• Law Note - Unfair Labour Practice: Wal-Mart Appeals
  • March 8, 2011
  • Law Firm: McMillan LLP - Toronto Office
  • In Wal-Mart Canada Corp. v. United Food and Commercial Workers, Local 1400, the United Food and Commercial Workers, Local 1400, ("the Union") filed an unfair labour practice application with the Saskatchewan Labour Relations Board ("the Saskatchewan Board") in February of 2005. The Union alleged that the closure of a store in Jonquière, Quebec, shortly after the Quebec Labour Relations Board certified the United Food and Commercial Workers ("UFCW") to represent the employees at the store, was intended to intimidate Wal-Mart employees across Canada and specifically in Saskatchewan. In response, Wal-Mart asked the Saskatchewan Board to summarily dismiss the Union's application on the basis that the Board had no jurisdiction to inquire into Wal-Mart's conduct in Quebec. The Saskatchewan Board did not accept this argument. Wal-Mart then applied to the Saskatchewan Board for reconsideration of the decision, but that application was dismissed. Wal-Mart then sought judicial review of the Saskatchewan Board's decision in the Court of Queen's Bench, but this further application was again dismissed. Wal-Mart then appealed the dismissal of its judicial review application to the Saskatchewan Court of Appeal.
    In the Court of Appeal proceeding, Wal-Mart raised three issues. First, did the Court err in failing to review the substance of the Board's decision regarding jurisdiction to deal with Wal-Mart's unfair labour practice application? Second, assuming the judge should have taken on that issue, did the Board err in deciding the jurisdictional point? Third, was the chairperson of the Board entitled to render a decision as he was removed from the Board prior to the end of the hearing?
    The Court of Appeal decision ([2010] S.J. No. 415), which dismissed the appeal, held that the judge did not err in declining to review the Board's decision on jurisdiction. Courts should be reluctant to review interim decisions and the evidentiary record had not been fully developed. Given the conclusion that the judge did not err in refusing to consider the jurisdictional argument, it was not necessary for the Court to examine the details of Wal-Mart's position on this issue. With regards to the final issue, the Union highlighted that Section 4(1.2) of the Saskatchewan Trade Union Act authorizes a Board member to complete work in relation to a hearing so long as the hearing began before the expiration of his or her appointment. Wal-Mart contended that the chairperson's appointment did not expire but was terminated. The Court favoured an expansive interpretation of the word "expire" and held that it comfortably includes the situation where a Board member's appointment was terminated as a result of a new Order-in-Council and as such the chairperson was entitled to render a decision on the matter.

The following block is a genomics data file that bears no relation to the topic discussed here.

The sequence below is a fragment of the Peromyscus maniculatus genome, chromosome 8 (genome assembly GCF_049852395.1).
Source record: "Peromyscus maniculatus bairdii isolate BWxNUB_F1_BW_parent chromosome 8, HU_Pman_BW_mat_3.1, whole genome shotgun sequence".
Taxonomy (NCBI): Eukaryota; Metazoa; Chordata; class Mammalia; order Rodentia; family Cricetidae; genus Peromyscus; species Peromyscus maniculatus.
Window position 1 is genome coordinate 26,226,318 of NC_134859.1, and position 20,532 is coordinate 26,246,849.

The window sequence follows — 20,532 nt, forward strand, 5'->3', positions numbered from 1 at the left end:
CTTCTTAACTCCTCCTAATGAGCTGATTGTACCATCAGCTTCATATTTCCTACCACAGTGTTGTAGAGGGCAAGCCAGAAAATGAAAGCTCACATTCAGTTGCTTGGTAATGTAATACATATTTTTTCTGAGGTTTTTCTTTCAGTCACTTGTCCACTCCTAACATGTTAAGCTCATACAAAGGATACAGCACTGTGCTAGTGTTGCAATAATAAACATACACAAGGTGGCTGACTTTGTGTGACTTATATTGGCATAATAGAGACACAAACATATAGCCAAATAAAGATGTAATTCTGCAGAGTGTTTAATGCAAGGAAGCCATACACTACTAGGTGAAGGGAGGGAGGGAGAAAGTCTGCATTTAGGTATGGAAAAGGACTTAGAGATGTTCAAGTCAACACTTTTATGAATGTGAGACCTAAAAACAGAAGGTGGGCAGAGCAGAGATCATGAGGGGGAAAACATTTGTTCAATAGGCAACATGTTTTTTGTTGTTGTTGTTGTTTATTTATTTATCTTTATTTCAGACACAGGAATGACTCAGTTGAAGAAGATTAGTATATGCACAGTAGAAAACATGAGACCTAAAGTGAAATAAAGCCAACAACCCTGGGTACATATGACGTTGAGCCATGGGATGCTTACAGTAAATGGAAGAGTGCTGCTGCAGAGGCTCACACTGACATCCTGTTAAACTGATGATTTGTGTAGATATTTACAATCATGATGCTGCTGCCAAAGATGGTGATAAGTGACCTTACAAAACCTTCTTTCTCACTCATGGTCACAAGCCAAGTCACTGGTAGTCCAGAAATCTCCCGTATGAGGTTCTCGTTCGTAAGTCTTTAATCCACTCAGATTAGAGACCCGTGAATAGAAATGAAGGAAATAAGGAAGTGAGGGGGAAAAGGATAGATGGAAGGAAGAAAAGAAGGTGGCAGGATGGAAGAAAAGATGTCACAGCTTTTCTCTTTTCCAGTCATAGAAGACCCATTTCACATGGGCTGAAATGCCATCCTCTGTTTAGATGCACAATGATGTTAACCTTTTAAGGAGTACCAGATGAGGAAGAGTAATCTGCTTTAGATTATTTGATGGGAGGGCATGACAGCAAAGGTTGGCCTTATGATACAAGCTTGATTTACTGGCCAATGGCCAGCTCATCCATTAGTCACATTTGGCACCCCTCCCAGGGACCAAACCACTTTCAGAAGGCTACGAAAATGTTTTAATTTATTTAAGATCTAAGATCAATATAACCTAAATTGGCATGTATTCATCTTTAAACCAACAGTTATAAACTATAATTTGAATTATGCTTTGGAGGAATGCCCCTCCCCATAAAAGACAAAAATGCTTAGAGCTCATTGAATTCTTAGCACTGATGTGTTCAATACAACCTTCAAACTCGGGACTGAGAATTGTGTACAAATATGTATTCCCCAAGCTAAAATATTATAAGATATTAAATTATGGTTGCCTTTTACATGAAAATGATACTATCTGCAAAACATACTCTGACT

Given the fact that Wal-Mart has twice taken Board rulings on interim-type issues to the Supreme Court of Canada, it will not come as a surprise to the labour relations community if this case is the subject of another appeal.